How about those so-called Kings of Monday night?
On a night the Raiders used to dominate, they made history in reverse. Never in the history of the series had a team been shut out twice in one year on Monday night.
The Raiders, 16-0 losers to the Seattle Seahawks at Qwest Field, did it with relative ease. They had 24 possessions in two Monday night games and never so much as attempted a field goal. They made it to the red zone once _ in the waning moments of a 27-0 loss to San Diego.
In eight quarters of football before a national television audience, the Raiders gained 304 yards, gave up 18 sacks, punted the ball 19 times, were 5-for-27 on third-down conversions and were outscored 43-0.
Then they tied a nice bow on the whole stinking package when Tyler Brayton was ejected for kneeing tight end Jerramy Stevens in the groin, a replay which will only be shown about a thousand times this week and cost Brayton some serious coin, if not a suspension.
Some topics of discussion for a short week leading up to a three-game swing against the AFC West (Denver, at Kansas City, at San Diego), where the Raiders have won two of their last 20 games:
— Take a look at Seattle’s defensive stats coming into the game and you can almost see how it happened. Opposing receivers and quarterbacks had shredded the Seahawks all season, posting a quarterback rating of 99.8.
So the Raiders, accused of being too conservative, opened things up. They came out with a roll out on the first play, and continually threw the ball on first down. The results were disasterous. Walter was sacked seven times in the first half alone.
On one series, Walter was sacked on three consecutive plays. First down, second down, third down. A whole new way to execute a three-and-out.
Not all were the fault of the line. Walter held the ball too long, and the Raiders seem incapable of quick timing passes in which the quarterback gets the ball out quickly.
Considering the Raiders actually made some headway running the ball in the second half with LaMont Jordan, the first-half pass-first strategy looked even worse.
— With 44 sacks in eight games, the Raiders are one shy of the record number of 45 through eight games suffered by David Carr of the Houston Texans in 2002.
— You watch Randy Moss and wonder if that’s all there is. He can’t hold on to the tough ones any more and also drops easy ones.
— Jerry Porter, meanwhile, is apparently back in the doghouse, if not the inactive list. You wonder if Shell somehow got wind of the fact that Porter told ESPN that nothing had changed, he was still unhappy and still wanted a trade.
— You saw it right. The Raiders used the shotgun formation on a handful of plays The first time they broke it out, on third-and-21, it resulted in a sack.
— When the Raiders run a screen pass, it’s almost as if it develops in stages. A screen done correctly is one of football’s most beautiful plays. When the Raiders do it, it’s hideous.
— To twist the old baseball cliche, every time you watch the Raiders play, then commit a penalty in a way you’ve never seen it done before. This time it was Terdell Sands, bluffing a count over center, getting an unsportsmanlike conduct penalty.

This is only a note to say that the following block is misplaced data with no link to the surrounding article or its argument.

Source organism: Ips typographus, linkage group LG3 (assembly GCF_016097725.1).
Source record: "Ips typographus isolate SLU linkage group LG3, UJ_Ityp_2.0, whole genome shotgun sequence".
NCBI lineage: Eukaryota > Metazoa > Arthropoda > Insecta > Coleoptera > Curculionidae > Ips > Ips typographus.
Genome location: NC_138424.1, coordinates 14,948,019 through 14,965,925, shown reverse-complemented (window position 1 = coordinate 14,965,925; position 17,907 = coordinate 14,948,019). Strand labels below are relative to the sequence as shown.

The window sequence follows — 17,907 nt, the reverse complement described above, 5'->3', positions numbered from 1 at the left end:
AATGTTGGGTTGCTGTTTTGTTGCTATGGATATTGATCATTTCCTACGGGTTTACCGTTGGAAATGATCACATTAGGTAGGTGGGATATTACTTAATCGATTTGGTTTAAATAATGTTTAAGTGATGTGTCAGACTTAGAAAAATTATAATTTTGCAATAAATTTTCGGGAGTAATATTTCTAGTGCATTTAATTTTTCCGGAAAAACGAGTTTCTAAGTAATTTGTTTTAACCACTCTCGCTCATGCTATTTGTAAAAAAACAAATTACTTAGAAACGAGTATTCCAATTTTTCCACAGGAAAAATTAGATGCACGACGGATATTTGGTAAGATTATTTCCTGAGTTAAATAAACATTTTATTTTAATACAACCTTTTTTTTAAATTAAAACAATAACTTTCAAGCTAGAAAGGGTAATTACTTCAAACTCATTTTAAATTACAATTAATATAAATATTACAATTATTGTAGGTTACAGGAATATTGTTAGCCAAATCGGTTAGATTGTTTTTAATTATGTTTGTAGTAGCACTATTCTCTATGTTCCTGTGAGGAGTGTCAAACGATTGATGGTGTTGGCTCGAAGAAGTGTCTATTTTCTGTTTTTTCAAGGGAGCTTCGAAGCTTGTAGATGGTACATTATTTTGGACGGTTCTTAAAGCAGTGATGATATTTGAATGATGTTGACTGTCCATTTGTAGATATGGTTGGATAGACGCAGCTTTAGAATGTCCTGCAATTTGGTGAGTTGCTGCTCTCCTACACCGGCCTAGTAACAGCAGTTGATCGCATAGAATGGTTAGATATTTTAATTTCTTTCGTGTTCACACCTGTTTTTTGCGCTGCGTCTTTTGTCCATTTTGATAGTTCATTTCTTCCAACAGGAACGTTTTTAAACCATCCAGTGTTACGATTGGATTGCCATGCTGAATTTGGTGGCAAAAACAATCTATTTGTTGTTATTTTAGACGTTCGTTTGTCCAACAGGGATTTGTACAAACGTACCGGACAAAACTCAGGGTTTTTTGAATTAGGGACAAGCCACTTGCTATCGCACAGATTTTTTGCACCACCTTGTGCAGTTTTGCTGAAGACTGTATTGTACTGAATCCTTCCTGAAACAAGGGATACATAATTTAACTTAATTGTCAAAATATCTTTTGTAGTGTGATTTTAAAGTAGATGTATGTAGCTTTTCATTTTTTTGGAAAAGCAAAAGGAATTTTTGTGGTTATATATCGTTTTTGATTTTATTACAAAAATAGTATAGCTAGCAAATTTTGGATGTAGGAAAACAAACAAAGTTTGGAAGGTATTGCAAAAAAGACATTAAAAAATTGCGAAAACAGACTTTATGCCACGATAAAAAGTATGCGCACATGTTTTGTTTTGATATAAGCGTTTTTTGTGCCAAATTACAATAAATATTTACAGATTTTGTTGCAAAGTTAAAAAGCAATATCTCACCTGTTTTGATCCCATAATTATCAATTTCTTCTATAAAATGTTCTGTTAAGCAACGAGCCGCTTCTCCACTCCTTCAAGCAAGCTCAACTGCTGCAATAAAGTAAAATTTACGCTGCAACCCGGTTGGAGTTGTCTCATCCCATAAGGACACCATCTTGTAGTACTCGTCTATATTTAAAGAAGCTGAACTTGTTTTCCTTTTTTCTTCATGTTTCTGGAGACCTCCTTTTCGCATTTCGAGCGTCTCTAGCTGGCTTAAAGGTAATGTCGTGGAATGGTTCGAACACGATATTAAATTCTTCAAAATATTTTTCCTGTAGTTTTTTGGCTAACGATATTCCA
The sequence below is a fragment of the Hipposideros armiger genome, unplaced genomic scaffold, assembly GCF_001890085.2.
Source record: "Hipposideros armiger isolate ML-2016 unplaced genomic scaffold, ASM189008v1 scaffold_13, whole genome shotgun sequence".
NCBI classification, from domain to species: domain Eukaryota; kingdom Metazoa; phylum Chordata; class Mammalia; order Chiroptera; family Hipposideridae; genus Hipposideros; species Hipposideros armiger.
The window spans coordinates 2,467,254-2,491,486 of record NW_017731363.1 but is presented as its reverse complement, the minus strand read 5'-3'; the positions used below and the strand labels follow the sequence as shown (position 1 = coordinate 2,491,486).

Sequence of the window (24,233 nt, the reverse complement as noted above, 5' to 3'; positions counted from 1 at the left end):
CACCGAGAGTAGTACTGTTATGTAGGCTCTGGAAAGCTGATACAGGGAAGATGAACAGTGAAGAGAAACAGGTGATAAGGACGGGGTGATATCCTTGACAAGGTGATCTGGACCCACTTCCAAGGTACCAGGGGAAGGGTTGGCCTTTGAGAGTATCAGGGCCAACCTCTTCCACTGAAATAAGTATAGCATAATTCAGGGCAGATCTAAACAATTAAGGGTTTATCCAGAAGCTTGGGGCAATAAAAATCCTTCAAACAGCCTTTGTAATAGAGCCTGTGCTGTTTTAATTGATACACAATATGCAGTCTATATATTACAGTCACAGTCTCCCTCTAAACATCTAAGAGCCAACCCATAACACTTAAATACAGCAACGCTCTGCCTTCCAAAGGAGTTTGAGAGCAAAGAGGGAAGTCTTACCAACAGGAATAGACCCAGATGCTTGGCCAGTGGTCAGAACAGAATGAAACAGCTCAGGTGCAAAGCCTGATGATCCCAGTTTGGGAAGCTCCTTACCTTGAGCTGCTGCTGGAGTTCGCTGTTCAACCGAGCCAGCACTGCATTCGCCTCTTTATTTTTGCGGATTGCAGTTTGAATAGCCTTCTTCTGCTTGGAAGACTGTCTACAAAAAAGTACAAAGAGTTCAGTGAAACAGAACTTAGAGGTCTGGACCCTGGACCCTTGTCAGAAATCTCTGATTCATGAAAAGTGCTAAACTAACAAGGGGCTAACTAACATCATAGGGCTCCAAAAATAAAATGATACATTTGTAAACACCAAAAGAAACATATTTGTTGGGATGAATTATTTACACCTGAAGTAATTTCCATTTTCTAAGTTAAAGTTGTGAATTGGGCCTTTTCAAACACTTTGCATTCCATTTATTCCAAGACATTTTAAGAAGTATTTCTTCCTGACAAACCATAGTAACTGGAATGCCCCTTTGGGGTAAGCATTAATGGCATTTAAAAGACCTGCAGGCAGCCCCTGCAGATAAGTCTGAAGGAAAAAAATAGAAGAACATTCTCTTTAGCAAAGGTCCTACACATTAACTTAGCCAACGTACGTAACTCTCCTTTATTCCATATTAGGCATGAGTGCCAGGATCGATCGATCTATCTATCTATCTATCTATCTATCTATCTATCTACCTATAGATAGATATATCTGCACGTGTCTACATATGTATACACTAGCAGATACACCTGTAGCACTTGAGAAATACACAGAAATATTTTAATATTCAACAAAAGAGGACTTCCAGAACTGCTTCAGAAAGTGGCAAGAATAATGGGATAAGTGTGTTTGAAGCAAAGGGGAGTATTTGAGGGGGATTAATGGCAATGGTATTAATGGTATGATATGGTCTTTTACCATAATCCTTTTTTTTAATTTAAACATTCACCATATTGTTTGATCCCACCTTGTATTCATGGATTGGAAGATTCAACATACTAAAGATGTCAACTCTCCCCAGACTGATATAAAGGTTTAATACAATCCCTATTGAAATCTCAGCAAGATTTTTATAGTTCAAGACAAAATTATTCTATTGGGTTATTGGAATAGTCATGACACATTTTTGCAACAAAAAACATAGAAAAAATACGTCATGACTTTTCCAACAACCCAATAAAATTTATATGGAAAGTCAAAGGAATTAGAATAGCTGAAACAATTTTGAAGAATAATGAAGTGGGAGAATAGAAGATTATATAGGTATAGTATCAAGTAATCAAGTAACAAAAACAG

— If the NFL doesn’t suspend Brayton, then Shell should. A game and a game check would be suffiicent, considering Stevens appeared unhurt.
— The Raiders defense, while not nearly as good as they were the last two weeks, still managed to keep the Seahawks within striking distance. After giving up a touchdown and two field goals on Seattle’s first three possessions, Oakland forced eight consecutive punts before the final field goal.
There were no takeaways, however, and Seattle ended up rushing for 207 yards _ the most Oakland has given up this season.
— At least Warren Sapp knows how to shine when the lights go on. Sapp had a sack, two hurries and one pass defensed.
— Cornerback Fabian Washington did well to finish the game with what had to be two sprained ankles after falling victim to a 22-yard touchdown pass from Seneca Wallace to Deion Branch.
— Wallace did an excellent job managing the game, avoided mistakes and rushed for 49 yards. There’s a marked difference in how a Mike Holmgren-coached team prepares a quarterback and how the Raiders prepare a quarterback.
Walter looks like a lost soul. If Aaron Brooks begins to put some zip on his passes, you wonder if Shell will consider shutting him down and giving it another go next year when hopefully a new quarterbacks coach or offensive coordinator with experience can give him a chance to succeed.
— If Shell has as much faith in Tom Walsh as he continues to profess, then he’d better find him a right-hand man next year _ much like a baseball manager needs a good bench coach.
— Analyst Tony Kornheiser had seen all he needed to see on Oakland’s second possession, by which time Walter had already absorbed two sacks and the Raiders had opened with a pair of three-and-outs and minus-6 net yards.
“I’m going to say this now because I may be proven wrong later in the game,” Kornheiser said. “Their offense is unspeakably bad.”
Five sacks into the first quarter, Kornheiser said, “In Little League, they end this. It’s called the 10-run rule.”
Early in the third quarter, Kornheiser chipped in with, “Playing the Raiders is like a homecoming game. Everything becomes easier.”
Especially on Monday night.